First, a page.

Tandems can range anywhere from 12 to 15 feet in length and a couple of feet in width. But you need to figure out how much room you and your paddling partner will need, how much gear you plan on bringing – and whether the kayak can accommodate all that. 

It also doesn’t hurt to check the kayak’s packed (deflated) size, anyway. Better safe than sorry, right? 

Weight Capacity

The next important factor that you need to consider is the kayak’s weight capacity. We’re talking about these two-person’ yaks here, and when you add gear into the mix, you get a pretty high number on the scale. 

The good news is that on average, inflatable kayaks have much higher weight capacities on average compared to their hard-shell counterparts.

These numbers vary; however, for the best inflatable kayaks for two people you’re typically looking at a weight limit of at least 400 pounds – and up to 900 or more in some models. 

I know that even a 400-pound capacity sounds great, but two people and their gear eats up that weight in no time – and you want to have some room left. You don’t want to sit on the very edge of the kayak’s capacity range when you hit the water, or you’ll definitely feel it performance-wise. 

Portability

Male paddler carrying inflatable boat kayak

Most inflatable kayak manufacturers will give you virtually the same promise: 

You can pack up the kayak in a backpack and carry it around – and when it’s not in use, you can store it under your bed or in the closet. You’ll hardly notice it’s there! 

And while that’s generally true – especially compared to hard-shell kayaks – not all inflatables are made the same. So, be sure to consider the following: 

  • Pack Weight & Size: You won’t just be carrying a kayak – but the accessories that come with it, too. Besides, the bag itself can sometimes weigh a few pounds. Make sure you’re comfortable with the total weight of the carry bag. On a related note, check if the bag will fit in the trunk of your car or the back seat – otherwise, you won’t have a way to transport it.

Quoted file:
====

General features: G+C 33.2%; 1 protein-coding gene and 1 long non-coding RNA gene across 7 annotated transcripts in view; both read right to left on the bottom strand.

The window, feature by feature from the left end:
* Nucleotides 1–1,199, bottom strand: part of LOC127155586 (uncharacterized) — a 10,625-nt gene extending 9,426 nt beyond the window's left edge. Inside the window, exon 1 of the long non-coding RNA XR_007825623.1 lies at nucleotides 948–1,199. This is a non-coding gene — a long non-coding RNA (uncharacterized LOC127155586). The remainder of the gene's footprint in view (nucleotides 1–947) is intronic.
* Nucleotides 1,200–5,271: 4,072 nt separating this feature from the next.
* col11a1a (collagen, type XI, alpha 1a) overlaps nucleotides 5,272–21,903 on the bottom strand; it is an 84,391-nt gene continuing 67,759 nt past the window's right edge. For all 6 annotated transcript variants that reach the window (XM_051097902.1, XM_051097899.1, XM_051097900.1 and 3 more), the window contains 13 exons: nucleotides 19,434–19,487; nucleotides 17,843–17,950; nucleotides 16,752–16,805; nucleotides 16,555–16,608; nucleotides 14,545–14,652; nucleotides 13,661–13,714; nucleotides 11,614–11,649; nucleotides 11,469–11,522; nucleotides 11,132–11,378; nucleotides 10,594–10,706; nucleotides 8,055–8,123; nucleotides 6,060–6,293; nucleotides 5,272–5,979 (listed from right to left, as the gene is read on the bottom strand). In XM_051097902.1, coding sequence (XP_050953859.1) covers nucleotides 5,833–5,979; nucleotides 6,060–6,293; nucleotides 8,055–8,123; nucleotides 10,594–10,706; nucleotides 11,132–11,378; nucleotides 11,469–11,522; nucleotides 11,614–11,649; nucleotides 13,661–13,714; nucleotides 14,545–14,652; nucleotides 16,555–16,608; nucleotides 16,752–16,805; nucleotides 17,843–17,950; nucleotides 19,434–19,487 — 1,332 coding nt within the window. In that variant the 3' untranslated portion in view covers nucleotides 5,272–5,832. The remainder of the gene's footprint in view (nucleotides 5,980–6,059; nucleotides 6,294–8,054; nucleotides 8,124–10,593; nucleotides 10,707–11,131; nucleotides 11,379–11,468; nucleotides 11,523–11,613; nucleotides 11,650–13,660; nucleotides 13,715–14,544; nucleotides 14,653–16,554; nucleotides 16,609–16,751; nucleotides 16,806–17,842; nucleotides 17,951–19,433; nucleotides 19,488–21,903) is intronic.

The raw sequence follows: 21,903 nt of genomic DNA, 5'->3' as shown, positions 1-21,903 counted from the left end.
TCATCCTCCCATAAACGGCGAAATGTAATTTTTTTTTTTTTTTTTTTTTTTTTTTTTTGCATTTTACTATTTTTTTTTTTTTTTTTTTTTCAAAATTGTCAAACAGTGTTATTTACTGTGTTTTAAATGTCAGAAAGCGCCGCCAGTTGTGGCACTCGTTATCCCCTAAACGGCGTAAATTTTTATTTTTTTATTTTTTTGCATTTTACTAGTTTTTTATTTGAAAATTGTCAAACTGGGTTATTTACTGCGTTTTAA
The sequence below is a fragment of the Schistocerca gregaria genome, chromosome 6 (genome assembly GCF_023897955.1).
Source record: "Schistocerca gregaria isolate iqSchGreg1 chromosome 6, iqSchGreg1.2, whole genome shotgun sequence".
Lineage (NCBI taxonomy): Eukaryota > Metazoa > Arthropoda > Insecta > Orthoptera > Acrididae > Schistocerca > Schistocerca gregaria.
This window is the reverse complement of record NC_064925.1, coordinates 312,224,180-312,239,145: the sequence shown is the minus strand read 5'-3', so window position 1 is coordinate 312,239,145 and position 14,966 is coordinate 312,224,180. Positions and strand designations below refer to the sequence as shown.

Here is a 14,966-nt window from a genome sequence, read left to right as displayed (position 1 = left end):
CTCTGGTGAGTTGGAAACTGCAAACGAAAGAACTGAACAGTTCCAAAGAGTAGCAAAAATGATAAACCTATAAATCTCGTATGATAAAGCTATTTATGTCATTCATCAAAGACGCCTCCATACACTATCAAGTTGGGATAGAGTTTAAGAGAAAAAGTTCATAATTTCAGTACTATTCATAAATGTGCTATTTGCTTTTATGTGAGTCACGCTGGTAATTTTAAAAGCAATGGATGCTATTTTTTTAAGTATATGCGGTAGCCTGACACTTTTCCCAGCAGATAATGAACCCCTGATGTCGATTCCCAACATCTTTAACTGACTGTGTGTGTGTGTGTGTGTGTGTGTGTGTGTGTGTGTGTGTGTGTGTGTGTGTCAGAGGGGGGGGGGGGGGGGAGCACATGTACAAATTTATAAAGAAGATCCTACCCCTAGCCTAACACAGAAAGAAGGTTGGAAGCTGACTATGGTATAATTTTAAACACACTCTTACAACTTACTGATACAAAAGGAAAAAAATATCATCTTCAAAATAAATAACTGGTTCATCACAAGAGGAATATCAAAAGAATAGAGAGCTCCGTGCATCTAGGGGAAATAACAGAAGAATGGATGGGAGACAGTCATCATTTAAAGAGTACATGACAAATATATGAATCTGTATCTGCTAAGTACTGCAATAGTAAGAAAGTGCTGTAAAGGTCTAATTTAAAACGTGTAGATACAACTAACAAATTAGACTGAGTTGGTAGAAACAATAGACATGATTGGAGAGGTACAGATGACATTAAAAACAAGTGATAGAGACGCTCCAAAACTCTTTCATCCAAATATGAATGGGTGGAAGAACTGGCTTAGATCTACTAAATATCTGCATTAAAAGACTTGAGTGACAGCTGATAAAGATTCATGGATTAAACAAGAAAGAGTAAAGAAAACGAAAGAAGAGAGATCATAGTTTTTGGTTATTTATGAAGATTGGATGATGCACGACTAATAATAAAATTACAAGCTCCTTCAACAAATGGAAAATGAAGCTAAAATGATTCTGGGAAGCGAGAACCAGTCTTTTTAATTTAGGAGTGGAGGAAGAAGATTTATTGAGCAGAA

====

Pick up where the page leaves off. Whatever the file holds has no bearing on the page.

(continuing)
• Storage Bag: Getting a free kayak carry bag with your purchase is always a plus – but I still recommend checking its quality. Is it sturdy enough to handle everything an average paddling trip might throw its way? Does it feature wheels or padded straps? Lastly, is it big enough to fit all the accompanying accessories? 
  • Time & Ease Of Packing: The good thing about inflatables is that you can simply throw them in a bag and carry them with you. And the bad thing? You’ll need to drain, deflate, and fold them up after each use. Have you ever tried to fold a map only for it to end up twice the size? That’s kind of what happens with poorly designed inflatables, too. Having drain holes helps a bunch with speeding up the packing process since the excess water drains faster.

Inflation Time

I could go on and on about the convenience of inflatable kayaks when it comes to storage and transportation, but you still have to actually inflate the thing – which can be annoying.  

I guess the portability and storage-friendly design has a price – and I guess that’s a fair trade-off here. It isn’t that big of a deal – but it’s worth considering how you’ll inflate the ‘yak and how long it’ll take you to do so.  

Now, you’re probably wondering: 

Can I use an electric pump – or am I stuck with the manual?

Many kayaks come with a simple, manual pump – which works fine in most cases. However, for kayaks with a higher PSI – anything over 8 PSI – a manual pump might not be the most suitable solution. Well, not unless you want to come back from your trip with arms like Popeye.